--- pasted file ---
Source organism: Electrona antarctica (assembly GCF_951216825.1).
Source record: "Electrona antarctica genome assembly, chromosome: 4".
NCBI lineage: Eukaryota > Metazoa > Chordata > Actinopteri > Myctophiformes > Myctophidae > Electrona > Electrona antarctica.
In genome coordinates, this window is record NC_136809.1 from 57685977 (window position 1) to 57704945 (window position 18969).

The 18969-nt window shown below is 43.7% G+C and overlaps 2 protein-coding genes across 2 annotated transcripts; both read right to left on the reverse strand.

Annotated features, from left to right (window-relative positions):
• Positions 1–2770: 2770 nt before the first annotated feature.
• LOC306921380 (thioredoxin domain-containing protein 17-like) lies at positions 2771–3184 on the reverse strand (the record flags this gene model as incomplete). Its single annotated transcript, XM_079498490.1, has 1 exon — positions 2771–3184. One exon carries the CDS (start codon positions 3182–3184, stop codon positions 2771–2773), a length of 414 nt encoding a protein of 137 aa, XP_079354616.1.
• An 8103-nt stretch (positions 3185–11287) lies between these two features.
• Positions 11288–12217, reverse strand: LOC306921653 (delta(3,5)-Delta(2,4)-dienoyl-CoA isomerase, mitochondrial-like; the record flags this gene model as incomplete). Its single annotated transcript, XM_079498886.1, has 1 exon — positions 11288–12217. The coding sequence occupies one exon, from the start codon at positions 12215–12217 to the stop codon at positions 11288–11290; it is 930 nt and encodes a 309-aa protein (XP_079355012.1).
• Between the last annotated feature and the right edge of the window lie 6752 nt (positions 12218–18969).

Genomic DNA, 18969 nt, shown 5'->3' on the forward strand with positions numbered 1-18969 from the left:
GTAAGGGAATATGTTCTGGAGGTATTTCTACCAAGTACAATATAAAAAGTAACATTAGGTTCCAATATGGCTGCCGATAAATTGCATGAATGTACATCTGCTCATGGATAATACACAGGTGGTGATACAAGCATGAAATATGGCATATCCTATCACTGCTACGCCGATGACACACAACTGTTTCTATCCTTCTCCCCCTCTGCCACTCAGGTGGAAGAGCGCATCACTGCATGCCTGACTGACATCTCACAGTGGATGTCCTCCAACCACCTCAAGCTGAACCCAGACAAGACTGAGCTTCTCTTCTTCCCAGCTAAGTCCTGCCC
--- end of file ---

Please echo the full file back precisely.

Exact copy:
Source organism: Electrona antarctica (assembly GCF_951216825.1).
Source record: "Electrona antarctica genome assembly, chromosome: 4".
NCBI lineage: Eukaryota > Metazoa > Chordata > Actinopteri > Myctophiformes > Myctophidae > Electrona > Electrona antarctica.
In genome coordinates, this window is record NC_136809.1 from 57685977 (window position 1) to 57704945 (window position 18969).

The 18969-nt window shown below is 43.7% G+C and overlaps 2 protein-coding genes across 2 annotated transcripts; both read right to left on the reverse strand.

Annotated features, from left to right (window-relative positions):
• Positions 1–2770: 2770 nt before the first annotated feature.
• LOC306921380 (thioredoxin domain-containing protein 17-like) lies at positions 2771–3184 on the reverse strand (the record flags this gene model as incomplete). Its single annotated transcript, XM_079498490.1, has 1 exon — positions 2771–3184. One exon carries the CDS (start codon positions 3182–3184, stop codon positions 2771–2773), a length of 414 nt encoding a protein of 137 aa, XP_079354616.1.
• An 8103-nt stretch (positions 3185–11287) lies between these two features.
• Positions 11288–12217, reverse strand: LOC306921653 (delta(3,5)-Delta(2,4)-dienoyl-CoA isomerase, mitochondrial-like; the record flags this gene model as incomplete). Its single annotated transcript, XM_079498886.1, has 1 exon — positions 11288–12217. The coding sequence occupies one exon, from the start codon at positions 12215–12217 to the stop codon at positions 11288–11290; it is 930 nt and encodes a 309-aa protein (XP_079355012.1).
• Between the last annotated feature and the right edge of the window lie 6752 nt (positions 12218–18969).

Genomic DNA, 18969 nt, shown 5'->3' on the forward strand with positions numbered 1-18969 from the left:
GTAAGGGAATATGTTCTGGAGGTATTTCTACCAAGTACAATATAAAAAGTAACATTAGGTTCCAATATGGCTGCCGATAAATTGCATGAATGTACATCTGCTCATGGATAATACACAGGTGGTGATACAAGCATGAAATATGGCATATCCTATCACTGCTACGCCGATGACACACAACTGTTTCTATCCTTCTCCCCCTCTGCCACTCAGGTGGAAGAGCGCATCACTGCATGCCTGACTGACATCTCACAGTGGATGTCCTCCAACCACCTCAAGCTGAACCCAGACAAGACTGAGCTTCTCTTCTTCCCAGCTAAGTCCTGCCC